The subcommittee deferred this kinds of decision in its report, noting that it only had two months to review the use of private prisons for immigration detention, and thus was only a "high-altitude view" of the highly-complex subject of immigration detention. 

The group said that it did not try to "address the broader policy" guiding how often DHS should hold immigrants in detention centers rather than use alternatives, including supervision programs, electronic monitoring, or releases using financial bonds. 

The subcommittee was tasked with reviewing the use of detention facilities operated by for-profit corporations following an August 18 announcement from the Justice Department that it would substantially reduce, and ultimately end the use of private prisons.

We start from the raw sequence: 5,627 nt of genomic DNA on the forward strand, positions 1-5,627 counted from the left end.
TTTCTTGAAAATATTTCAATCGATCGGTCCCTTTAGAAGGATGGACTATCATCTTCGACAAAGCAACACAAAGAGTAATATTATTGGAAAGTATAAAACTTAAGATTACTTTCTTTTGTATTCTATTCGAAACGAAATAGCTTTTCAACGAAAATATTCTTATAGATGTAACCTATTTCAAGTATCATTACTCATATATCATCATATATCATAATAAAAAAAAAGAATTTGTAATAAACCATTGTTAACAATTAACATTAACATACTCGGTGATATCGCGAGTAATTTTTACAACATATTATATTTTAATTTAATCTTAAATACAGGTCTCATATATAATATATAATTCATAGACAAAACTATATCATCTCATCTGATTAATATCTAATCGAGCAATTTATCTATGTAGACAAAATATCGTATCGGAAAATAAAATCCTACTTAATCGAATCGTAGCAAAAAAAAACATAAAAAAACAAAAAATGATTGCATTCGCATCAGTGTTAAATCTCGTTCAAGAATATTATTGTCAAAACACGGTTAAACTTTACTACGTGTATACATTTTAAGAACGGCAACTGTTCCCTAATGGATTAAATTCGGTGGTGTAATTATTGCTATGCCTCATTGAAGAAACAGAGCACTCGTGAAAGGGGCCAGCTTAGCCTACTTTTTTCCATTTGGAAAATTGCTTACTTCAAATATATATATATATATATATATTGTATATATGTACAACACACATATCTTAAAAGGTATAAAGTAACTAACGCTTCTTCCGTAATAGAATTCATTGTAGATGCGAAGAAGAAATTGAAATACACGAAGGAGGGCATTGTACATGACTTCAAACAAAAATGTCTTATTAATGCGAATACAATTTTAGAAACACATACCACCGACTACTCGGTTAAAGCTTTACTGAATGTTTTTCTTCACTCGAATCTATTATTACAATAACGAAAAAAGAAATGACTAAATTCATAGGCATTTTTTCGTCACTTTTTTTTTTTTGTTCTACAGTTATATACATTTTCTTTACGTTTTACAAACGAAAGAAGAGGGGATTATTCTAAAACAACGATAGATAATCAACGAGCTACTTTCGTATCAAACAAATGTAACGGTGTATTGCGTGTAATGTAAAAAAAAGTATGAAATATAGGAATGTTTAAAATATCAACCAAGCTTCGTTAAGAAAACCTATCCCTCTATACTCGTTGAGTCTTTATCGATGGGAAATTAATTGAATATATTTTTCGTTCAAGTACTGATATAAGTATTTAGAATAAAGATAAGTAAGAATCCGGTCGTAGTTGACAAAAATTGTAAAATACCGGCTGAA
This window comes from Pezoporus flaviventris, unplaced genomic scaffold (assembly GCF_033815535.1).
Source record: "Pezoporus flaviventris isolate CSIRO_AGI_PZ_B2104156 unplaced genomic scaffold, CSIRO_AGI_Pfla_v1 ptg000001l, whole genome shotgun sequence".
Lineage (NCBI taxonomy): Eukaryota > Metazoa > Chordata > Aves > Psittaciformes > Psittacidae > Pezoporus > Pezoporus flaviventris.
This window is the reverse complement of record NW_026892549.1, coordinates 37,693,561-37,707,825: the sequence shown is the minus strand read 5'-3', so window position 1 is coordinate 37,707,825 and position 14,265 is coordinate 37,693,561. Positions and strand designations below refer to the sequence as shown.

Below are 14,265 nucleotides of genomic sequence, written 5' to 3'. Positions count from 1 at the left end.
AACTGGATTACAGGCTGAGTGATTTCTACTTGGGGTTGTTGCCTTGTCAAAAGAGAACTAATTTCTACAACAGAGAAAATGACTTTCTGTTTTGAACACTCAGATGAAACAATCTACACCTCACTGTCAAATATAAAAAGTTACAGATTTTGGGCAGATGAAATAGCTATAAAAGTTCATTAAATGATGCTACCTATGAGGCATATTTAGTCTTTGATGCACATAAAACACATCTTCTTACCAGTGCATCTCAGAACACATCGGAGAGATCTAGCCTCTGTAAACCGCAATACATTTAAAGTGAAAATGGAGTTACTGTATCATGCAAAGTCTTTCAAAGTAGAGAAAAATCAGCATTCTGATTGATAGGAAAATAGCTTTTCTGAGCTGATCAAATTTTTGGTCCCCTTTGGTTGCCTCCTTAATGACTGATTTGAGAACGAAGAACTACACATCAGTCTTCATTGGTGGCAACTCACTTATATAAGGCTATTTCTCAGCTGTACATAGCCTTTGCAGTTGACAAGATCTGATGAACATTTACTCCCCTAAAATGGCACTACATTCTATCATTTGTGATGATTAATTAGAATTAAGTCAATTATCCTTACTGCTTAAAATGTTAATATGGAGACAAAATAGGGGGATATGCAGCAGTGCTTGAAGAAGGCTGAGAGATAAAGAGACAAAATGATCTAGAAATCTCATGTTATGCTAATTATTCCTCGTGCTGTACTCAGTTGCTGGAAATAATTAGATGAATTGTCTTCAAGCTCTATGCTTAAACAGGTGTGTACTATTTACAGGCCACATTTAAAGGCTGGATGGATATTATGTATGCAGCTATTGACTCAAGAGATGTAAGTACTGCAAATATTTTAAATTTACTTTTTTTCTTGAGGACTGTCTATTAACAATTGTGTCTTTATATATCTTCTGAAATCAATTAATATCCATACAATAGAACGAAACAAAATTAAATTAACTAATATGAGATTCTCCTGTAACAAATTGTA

This included input from the private-prison industry, including GEO Group and CoreCivic, the renamed Corrections Corporation of America, and advocates, including the ACLU and the United Nations High Commissioner for Refugees. 

Members of HSAC also visited two sites, including a facility in Arizona. 

While this affected only 13 facilities nationwide — none in Arizona — nonetheless, Homeland Security Secretary Jeh Johnson directed HSAC to review "our current policy and practices concerning the use of private immigration detention and evaluate whether this practice should be eliminated." 

The subcommittee should review "all factors concerning ICE’s detention policy and practice, including fiscal considerations," Johnson said, and directed the subcommittee to submit a report by November 29.